Cindy Preller and Mkhululi Ndamase
SEVERAL Eastern Cape construction projects – including the renovation of the Walmer Park shopping centre – ground to a halt yesterday on the first day of the National Union of Mineworkers (NUM) construction strike.
Meanwhile the motor industry strike entered its second week, with Continental Tyres SA putting its workers on short time from the weekend.
The National Union of Metalworkers (Numsa) said yesterday the strike was by no means over and no offer had been accepted, despite the Automobile Manufacturers Employers' Organisation (Ameo) describing their latest offer to Numsa as "the most favourable proposal ever made in the history of collective bargaining in the automotive industry".
The strikes are expected to inflict a further blow to the already weak economy.
About 90000 NUM-affiliated workers downed tools yesterday demanding a 13% wage increase for this year and a 14% increase for next year. NUM national spokesman Lesiba Seshoka said employers were offering a 7% increase in the first year and an inflation increase the next year.
"Negotiations are a process of give and take, but there is nothing on the table to consider at the moment," he said.
Baywest Mall construction project manager John Townsend said it was hoped the strike would be resolved soon and amicably, so as not to affect the completion date of the project.
Baywest managing director Gavin Blows said he urged "the negotiating parties to deal in good faith and to seek a speedy resolution to this matter, so as to limit the negative impact on job creation and the economy of the region and country".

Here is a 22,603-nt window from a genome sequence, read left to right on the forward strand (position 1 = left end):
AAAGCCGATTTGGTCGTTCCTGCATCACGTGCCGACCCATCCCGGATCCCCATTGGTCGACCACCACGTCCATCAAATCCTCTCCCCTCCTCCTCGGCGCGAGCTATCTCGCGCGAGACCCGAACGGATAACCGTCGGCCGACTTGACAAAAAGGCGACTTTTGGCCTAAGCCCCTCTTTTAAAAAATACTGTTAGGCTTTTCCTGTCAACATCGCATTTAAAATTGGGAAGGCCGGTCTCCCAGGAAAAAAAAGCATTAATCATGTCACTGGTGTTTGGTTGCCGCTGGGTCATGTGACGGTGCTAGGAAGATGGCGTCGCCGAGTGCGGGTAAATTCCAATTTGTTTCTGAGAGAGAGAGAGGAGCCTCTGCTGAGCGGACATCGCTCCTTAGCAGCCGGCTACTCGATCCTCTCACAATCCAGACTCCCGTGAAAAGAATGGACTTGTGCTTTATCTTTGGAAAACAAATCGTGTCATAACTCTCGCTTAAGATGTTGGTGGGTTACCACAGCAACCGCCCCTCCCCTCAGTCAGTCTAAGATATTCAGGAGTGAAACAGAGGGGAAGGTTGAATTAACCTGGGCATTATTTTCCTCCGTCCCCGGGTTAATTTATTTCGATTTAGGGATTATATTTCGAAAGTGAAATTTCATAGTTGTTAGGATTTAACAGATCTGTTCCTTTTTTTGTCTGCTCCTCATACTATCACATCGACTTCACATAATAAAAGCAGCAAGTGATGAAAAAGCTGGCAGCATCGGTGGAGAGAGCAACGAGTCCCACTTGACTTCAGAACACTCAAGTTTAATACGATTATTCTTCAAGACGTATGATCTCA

Walmer Park shopping centre spokeswoman Leonie Scheepers said the opening date of the centre, planned for the end of September, would go ahead depending on the length of the strike.
"At this stage it is not compromising our opening date as our contractors, due to good planning, are slightly ahead of their contract schedule. The strike is affecting us in terms of completion of the tarring of the new car park and the widening of Main Road, Walmer," Scheepers said.
Coega Development Corporation spokesman Ayanda Vilikazi was unable to say if the four investors' premises currently under construction at the Coega Industrial Development Zone – First Automobile Works, Agni Steels, Rehau Expansion and DCD Wind Towers – had been affected by the construction strike.
The Jeffreys Bay Wind Farm last night confirmed that it had been affected, but did not give details. "We respect workers' rights in South Africa and hope that the negotiations between the union and industry come to a speedy resolution," management said.
In the automotive strike, Continental Tyre SA spokeswoman Gishma Abrahams confirmed that workers had already been placed on short time at the weekend.
Goodyear Tyre and Rubber Holdings spokeswoman Lize Hayward said the Uitenhage company's operations and manufacturing were "currently unaffected".
Ford Motor Company South Africa spokeswoman Alisea Chetty yesterday said the Struandale plant in Port Elizabeth "remains at a halt" but did not want to disclose the company's daily losses.
Mercedes-Benz South Africa spokeswoman Lynette Skriker said no production had taken place yesterday and she was also unable to comment on lost production cost or volume.
While the employer went back to the union with a revised 10% wage increase offer on Thursday, Numsa yesterday said they were yet to consolidate everything after taking the new offer back to their members at the weekend.
Numsa had demanded a 14% increase, but said they would accept any double-digit increase.
Ameo spokesman Thapelo Molapo said they were still waiting for Numsa to decide if they were accepting the offer or not.